Study information sources included employee data from the state’s centralized information system (CORE-CT), state police computer aided dispatch records (CAD/RMS), and federal uniform crime reporting data. Interviews and visits with CSP personnel occurred across all 11 troops, many of the specialized units (e.g., Bureau of Criminal Investigations, Emergency Services Unit, and Traffic Services Unit), and administrative service areas (e.g., Special Licensing and Firearms Unit and Sex Offender Registry). PRI also held an informational forum with the DESPP commissioner, various CSP personnel, and CSP union representatives.

The study found slower response times for 9-1-1 calls when there were fewer state police. Staffing levels were not associated with changes in crime rates, highway accidents, and assaults on officers. Additional factors relevant to staffing levels, however, were identified during the course of the study (e.g., contractual obligations to provide towns with resident state troopers).

Staffing Standards for DESPP to Apply

PRI recommended the following standards for the DESPP commissioner to use in appointing/maintaining a sufficient number of sworn state police personnel:

#1. Officers respond to 9-1-1 calls within 15 minutes at least 50% of time
#2. Functions explicitly stated in statute are provided
#3. CSP fully meets contractual obligations to towns to provide Resident
State Troopers
#4. There is an adequate number of troopers to staff the 230 patrols taking
into consideration the shift relief factor
#5. Patrol and Resident State Trooper supervision is sufficient based on a
1:8 span of control
#6. The two-officer minimum requirement for domestic violence, fatal
accidents, untimely death/homicide calls for service is met [at least 90
percent of the time]
#7. The use of regular duty overtime has not shown a sustained increase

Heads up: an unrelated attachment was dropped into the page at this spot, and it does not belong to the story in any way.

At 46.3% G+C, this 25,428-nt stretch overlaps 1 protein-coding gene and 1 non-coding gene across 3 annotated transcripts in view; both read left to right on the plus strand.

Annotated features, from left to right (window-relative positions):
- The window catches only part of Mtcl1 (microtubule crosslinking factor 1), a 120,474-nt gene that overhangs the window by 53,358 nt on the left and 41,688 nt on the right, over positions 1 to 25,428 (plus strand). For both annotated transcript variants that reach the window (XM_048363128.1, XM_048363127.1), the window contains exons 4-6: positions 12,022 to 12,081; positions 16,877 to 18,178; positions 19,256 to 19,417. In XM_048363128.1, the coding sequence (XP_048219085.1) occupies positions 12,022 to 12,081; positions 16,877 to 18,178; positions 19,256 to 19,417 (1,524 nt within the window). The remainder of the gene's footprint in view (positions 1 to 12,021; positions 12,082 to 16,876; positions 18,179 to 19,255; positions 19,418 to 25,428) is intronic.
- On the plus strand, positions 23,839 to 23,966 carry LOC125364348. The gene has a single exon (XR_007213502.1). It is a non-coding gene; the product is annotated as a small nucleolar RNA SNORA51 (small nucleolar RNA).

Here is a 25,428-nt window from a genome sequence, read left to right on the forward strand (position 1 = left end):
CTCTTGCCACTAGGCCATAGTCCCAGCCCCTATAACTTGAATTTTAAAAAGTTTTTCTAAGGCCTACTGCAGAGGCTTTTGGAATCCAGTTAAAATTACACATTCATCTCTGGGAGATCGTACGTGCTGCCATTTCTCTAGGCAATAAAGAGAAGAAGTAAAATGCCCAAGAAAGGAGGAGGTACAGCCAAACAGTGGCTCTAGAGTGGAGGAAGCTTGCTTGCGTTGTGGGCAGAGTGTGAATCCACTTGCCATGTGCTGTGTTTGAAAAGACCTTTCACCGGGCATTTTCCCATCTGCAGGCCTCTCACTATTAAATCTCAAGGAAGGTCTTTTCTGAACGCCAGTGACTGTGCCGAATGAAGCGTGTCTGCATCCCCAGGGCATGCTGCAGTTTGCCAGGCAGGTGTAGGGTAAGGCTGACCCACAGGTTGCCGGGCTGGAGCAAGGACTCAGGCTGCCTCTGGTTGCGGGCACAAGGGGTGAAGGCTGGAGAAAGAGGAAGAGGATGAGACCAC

[three years in a row]

Next Steps for DESPP to Implement Staffing Standards
I. Next steps related to response time/more serious calls for service:
 Activate CAD/RMS feature to identify priority calls for service, train personnel, and require staff to use this feature
 Develop a (more stringent) response time standard(s) for more serious calls for service, such as domestic violence
o Identify/implement changes to reduce response time for domestic violence calls, focusing on Troops D and K
II. Next steps related to statutorily mandated units/task forces:
 Review continued need for statutorily mandated units/task forces, and recommend legislature repeal any no longer needed
 Establish minimum sworn personnel staffing levels for (remaining) statutorily mandated units/task forces, considering such factors as backlogs, data entry timeliness, and civilianization of functions
III. Next steps related to trooper safety/two-officer minimum requirement:
 Develop and/or analyze data on: when backup arrives at scene; assault rates on CSP sworn personnel; and workers’ comp. rates
 Decide if it is realistic for the two-officer minimum to be met at least 90 percent of the time—if not, propose a different percent
 Develop policy for who may respond to domestic violence calls
 Track regular duty overtime hours (OT) for sworn personnel
o Decide if sustained increase in OT should be three years in a row—if not, propose a different number of years

During FY 14, DESPP is to provide written quarterly updates to the Public Safety & Security and PRI committees on progress made to implement these next steps